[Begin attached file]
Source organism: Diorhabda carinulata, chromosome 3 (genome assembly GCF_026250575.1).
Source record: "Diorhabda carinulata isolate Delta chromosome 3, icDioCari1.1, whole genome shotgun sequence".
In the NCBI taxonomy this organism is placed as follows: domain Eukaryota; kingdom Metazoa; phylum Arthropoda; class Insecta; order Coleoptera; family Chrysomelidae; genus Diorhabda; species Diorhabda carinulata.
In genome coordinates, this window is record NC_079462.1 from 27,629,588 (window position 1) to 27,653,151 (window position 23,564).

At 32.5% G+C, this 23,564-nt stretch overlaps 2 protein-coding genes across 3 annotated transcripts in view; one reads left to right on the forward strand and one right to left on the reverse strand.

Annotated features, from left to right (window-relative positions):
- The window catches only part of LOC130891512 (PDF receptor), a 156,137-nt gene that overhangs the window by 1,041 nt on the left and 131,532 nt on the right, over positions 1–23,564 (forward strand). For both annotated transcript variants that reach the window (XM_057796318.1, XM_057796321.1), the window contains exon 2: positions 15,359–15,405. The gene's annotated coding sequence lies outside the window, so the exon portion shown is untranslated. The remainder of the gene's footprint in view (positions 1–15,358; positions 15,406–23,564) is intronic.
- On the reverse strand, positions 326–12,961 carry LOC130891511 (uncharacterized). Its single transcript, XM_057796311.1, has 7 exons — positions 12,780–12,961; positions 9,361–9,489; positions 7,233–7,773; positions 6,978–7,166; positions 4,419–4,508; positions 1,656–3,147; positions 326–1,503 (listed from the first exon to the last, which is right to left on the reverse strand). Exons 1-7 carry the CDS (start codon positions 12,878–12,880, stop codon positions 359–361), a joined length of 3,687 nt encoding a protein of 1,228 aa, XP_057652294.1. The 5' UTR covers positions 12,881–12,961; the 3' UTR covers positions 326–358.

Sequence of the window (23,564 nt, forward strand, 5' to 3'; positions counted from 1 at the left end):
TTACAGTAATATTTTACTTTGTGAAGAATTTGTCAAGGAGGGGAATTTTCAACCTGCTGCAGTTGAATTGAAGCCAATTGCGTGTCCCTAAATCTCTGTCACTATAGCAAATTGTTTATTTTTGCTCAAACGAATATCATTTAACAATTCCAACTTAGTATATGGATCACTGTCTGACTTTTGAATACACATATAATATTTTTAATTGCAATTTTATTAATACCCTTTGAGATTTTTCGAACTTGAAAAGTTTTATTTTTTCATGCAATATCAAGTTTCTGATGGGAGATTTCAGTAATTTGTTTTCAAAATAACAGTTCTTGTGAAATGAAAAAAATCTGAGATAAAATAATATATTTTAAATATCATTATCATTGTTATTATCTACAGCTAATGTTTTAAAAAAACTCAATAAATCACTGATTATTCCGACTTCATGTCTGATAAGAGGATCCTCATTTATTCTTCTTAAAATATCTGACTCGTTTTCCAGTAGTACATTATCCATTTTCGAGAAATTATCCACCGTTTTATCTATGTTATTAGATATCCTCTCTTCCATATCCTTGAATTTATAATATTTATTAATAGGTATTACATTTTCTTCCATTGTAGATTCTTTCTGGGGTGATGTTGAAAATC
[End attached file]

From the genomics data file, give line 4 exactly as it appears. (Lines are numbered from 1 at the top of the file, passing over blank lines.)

In genome coordinates, this window is record NC_079462.1 from 27,629,588 (window position 1) to 27,653,151 (window position 23,564).